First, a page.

Money - 20 May, 2020

Problems facing NBN rollout

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Amid the COVID-19 pandemic, staying at home and social distancing is now becoming a way of life, with more Australians relying on the internet for work, education and entertainment. This has placed a greater demand on network infrastructure, which has been reducing data and internet speed, frustrating people. 

Due to traffic spikes increasing by 1125%, the Labor Party has called for free NBN and with this assist, the five biggest companies that sell access to broadband internet will form a “special working group” to keep the internet going during the pandemic. 

Currently, communication minister Paul Fletcher requested the working group to be formed with the Telcos and NBN – Telstra, Optus, Vocus, Vodafone and TPG will make up the group. 

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The sole purpose of this working group is to share information and coordinate strategies to manage congestion and take other measures to attend to the significant demand changes caused by the COVID-19 and the large numbers of people now at home during the day. 

The Australian Competition and Consumer Commission (ACCC) will oversee the group and NBN Co will be required to inform both the commission and other third-party companies of any changes that might impact them. 

ACCC chairman Rod Sims said it was important the telecommunications networks remained capable of supporting increased traffic as more people work from and stay at home.

“Online services and connections are now more important than ever, as Australians seek to stay productive and engaged, undertake home schooling, telehealth and access other services. The ability to do all this will also assist people to comply with increasingly strict social distancing measures,” Mr Sims said.

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Currently the company in charge of building the National Broadband Network (NBN) is under fire to develop more premises which would need to be connected by the rollout of the network which officially ends at the end of June.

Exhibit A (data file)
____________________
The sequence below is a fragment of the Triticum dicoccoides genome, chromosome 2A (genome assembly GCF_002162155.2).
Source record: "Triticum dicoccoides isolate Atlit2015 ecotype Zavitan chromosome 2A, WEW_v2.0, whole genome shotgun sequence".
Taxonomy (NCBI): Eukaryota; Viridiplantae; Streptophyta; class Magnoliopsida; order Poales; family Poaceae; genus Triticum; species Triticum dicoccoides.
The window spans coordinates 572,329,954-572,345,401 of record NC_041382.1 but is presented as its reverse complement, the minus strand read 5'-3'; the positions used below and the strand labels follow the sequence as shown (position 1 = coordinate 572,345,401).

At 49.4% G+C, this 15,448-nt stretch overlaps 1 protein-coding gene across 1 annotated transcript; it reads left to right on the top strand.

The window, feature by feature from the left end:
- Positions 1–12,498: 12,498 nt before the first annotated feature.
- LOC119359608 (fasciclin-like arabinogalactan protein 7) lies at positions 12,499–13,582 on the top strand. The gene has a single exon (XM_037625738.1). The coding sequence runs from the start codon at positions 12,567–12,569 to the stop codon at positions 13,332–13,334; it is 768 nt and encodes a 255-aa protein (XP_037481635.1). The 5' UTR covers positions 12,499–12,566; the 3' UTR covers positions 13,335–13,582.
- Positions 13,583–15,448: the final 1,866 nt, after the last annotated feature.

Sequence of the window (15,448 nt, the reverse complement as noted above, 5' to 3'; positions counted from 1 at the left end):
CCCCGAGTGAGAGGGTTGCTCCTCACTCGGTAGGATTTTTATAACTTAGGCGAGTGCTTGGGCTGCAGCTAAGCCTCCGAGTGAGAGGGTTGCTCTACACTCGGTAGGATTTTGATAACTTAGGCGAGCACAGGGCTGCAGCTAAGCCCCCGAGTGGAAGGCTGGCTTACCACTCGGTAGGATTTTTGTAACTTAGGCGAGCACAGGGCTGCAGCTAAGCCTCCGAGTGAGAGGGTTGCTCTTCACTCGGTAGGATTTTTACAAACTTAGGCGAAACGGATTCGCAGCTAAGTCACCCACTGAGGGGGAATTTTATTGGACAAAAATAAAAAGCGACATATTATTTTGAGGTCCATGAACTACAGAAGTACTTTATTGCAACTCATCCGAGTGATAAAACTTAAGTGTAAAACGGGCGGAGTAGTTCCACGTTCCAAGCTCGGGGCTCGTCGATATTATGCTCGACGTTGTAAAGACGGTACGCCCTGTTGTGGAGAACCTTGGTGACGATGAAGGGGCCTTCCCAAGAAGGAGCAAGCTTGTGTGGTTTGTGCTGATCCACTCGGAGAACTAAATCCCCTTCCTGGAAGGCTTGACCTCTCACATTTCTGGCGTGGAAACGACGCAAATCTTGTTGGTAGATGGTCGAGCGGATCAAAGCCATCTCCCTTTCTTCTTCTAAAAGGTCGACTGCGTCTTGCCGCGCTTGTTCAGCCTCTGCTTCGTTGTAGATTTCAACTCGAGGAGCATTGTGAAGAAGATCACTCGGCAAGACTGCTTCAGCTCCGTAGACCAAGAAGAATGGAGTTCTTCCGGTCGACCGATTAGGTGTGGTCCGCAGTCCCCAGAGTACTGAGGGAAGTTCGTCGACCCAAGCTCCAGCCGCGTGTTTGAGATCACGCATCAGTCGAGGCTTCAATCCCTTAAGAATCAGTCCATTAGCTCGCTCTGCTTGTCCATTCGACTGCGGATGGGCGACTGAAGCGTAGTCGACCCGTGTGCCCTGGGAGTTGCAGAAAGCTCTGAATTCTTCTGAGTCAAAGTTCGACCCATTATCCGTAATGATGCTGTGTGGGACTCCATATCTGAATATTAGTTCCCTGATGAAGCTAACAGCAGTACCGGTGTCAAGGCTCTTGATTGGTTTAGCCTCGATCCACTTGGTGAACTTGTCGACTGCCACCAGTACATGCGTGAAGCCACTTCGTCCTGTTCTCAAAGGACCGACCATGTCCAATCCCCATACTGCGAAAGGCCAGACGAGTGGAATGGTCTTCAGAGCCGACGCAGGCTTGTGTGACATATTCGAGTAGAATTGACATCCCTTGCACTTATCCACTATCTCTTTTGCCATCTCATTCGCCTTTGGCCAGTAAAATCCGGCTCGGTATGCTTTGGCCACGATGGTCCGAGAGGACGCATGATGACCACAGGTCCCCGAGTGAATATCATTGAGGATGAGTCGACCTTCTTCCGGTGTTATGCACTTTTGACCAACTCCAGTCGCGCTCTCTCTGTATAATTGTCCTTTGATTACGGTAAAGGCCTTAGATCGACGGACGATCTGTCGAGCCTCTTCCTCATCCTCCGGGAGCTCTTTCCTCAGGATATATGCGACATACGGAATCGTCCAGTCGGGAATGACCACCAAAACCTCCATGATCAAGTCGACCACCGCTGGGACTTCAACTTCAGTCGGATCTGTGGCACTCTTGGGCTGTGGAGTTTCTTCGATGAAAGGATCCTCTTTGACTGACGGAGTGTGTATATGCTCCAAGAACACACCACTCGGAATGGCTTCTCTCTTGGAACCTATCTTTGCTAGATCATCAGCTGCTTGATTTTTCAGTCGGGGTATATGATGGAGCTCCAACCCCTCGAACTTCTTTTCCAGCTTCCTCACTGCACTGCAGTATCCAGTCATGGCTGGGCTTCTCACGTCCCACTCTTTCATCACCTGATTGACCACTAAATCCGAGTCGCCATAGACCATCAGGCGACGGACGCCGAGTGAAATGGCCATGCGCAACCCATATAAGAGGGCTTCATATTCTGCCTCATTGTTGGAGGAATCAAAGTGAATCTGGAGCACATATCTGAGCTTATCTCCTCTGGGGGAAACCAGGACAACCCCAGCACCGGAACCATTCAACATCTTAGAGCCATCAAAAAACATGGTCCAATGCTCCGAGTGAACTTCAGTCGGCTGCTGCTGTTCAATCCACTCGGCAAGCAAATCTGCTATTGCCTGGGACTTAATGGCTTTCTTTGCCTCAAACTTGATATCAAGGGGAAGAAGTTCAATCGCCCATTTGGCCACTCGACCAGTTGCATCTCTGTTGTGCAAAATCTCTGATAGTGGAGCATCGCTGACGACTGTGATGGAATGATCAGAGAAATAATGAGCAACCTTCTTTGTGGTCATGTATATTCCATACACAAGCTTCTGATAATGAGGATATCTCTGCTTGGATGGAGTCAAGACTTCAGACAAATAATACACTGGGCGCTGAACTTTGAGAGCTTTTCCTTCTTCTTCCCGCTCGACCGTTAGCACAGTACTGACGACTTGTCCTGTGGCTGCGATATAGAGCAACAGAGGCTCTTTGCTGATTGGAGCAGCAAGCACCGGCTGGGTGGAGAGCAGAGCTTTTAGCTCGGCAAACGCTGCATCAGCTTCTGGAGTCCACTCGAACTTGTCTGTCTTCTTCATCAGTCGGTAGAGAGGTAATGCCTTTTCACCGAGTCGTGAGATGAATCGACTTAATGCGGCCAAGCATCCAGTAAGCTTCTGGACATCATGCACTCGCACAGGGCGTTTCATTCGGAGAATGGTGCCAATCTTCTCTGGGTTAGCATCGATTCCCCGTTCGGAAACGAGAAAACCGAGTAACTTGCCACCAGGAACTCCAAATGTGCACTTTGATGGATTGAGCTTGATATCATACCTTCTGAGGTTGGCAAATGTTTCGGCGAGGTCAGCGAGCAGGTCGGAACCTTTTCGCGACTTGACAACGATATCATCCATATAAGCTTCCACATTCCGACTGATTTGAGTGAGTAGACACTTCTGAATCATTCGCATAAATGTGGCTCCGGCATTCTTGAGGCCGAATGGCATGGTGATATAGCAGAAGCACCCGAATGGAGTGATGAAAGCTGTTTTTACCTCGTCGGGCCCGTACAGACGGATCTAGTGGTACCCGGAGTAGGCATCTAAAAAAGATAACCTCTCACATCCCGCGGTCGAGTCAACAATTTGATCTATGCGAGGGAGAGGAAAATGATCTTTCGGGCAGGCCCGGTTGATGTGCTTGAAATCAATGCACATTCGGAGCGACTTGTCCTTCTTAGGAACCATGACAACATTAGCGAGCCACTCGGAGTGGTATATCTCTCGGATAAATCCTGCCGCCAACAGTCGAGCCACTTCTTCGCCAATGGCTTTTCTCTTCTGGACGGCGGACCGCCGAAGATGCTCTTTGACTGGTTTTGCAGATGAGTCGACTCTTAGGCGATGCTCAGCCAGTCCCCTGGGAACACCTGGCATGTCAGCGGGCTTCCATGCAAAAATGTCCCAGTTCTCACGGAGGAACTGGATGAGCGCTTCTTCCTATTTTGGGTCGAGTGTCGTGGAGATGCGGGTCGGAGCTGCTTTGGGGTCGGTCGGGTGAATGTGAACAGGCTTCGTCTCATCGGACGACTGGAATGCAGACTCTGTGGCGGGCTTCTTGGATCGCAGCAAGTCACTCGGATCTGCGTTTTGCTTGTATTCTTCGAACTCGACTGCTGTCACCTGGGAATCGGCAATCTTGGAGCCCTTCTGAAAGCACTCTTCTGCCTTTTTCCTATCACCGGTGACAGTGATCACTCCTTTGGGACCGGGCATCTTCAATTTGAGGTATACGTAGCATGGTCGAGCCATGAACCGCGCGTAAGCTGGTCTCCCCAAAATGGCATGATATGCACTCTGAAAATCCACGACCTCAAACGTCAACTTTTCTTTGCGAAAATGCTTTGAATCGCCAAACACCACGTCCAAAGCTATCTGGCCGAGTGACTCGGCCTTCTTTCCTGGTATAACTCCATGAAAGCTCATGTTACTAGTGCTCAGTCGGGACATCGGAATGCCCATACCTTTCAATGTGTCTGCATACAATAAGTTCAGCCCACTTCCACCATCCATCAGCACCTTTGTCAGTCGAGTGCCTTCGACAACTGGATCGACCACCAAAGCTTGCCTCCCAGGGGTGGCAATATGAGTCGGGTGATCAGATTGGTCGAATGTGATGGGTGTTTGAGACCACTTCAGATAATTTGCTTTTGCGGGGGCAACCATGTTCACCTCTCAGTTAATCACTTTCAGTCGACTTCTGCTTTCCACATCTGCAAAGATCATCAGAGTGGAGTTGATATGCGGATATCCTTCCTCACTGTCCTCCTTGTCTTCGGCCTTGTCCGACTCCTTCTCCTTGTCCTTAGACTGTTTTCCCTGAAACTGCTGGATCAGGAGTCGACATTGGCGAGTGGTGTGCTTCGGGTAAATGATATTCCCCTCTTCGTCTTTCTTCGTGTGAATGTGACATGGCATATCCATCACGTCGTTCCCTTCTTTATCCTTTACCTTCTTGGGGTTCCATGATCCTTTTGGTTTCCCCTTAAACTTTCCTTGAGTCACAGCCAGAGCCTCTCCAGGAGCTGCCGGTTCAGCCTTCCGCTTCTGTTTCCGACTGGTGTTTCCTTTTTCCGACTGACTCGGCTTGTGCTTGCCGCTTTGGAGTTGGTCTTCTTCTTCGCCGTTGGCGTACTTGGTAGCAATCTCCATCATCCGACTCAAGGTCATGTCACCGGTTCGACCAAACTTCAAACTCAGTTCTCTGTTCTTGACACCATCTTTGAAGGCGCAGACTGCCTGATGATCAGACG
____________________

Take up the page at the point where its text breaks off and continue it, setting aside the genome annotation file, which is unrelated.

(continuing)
But NBN Co-chief Executive Officer Stephen Rue is keen to remind everyone with a media press release that the end of the rollout is not really the end and stated “our job does not end there,” on the government-owned company’s half yearly earnings call in February. 

“The task of extending and maintaining this vast information highway continues for NBN. Our job to continually improve this great asset does not end.”

In March 2020, Mr Rue also said, “for many Australians, the NBN and other broadband and mobile networks will become the primary channel for work, study, entertainment, ordering food and maintaining contact with the outside world.”

NBN Co’s Former Chief Executive Officer Bill Morrow, has explained in a document released by NBN that some there would be some challenges in transforming an industry. 

Some of the challenges that NBN is facing during the rollout is first and foremost the costs to build are much higher in Australia. There are three main factors why NBN Co typically has higher build costs: 

  1. The need to pay back Telstra for the use of its infrastructure and tools 
  2. The need to build to every home and business in Australia, regardless of the extreme costs for those in remote areas